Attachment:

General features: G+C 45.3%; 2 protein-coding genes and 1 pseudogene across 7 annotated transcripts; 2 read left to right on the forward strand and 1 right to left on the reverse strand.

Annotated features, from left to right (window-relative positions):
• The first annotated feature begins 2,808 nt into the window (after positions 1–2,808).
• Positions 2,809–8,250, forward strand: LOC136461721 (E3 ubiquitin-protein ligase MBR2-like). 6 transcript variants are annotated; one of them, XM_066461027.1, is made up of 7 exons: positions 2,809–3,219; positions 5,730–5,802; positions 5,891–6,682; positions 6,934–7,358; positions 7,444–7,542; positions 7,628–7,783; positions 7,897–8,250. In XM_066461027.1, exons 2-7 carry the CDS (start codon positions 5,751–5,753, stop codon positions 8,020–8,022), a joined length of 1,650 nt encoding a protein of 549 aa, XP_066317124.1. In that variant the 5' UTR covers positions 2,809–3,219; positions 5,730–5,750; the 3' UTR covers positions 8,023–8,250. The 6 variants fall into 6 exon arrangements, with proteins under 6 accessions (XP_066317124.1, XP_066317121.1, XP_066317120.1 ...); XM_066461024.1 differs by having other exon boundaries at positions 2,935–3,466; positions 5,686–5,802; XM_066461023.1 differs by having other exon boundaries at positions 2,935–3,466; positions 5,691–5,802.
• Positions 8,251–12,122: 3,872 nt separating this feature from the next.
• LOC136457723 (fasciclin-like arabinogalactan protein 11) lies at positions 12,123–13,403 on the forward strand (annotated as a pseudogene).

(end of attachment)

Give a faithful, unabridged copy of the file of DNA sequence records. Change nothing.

General features: G+C 45.3%; 2 protein-coding genes and 1 pseudogene across 7 annotated transcripts; 2 read left to right on the forward strand and 1 right to left on the reverse strand.

Annotated features, from left to right (window-relative positions):
• The first annotated feature begins 2,808 nt into the window (after positions 1–2,808).
• Positions 2,809–8,250, forward strand: LOC136461721 (E3 ubiquitin-protein ligase MBR2-like). 6 transcript variants are annotated; one of them, XM_066461027.1, is made up of 7 exons: positions 2,809–3,219; positions 5,730–5,802; positions 5,891–6,682; positions 6,934–7,358; positions 7,444–7,542; positions 7,628–7,783; positions 7,897–8,250. In XM_066461027.1, exons 2-7 carry the CDS (start codon positions 5,751–5,753, stop codon positions 8,020–8,022), a joined length of 1,650 nt encoding a protein of 549 aa, XP_066317124.1. In that variant the 5' UTR covers positions 2,809–3,219; positions 5,730–5,750; the 3' UTR covers positions 8,023–8,250. The 6 variants fall into 6 exon arrangements, with proteins under 6 accessions (XP_066317124.1, XP_066317121.1, XP_066317120.1 ...); XM_066461024.1 differs by having other exon boundaries at positions 2,935–3,466; positions 5,686–5,802; XM_066461023.1 differs by having other exon boundaries at positions 2,935–3,466; positions 5,691–5,802.
• Positions 8,251–12,122: 3,872 nt separating this feature from the next.
• LOC136457723 (fasciclin-like arabinogalactan protein 11) lies at positions 12,123–13,403 on the forward strand (annotated as a pseudogene).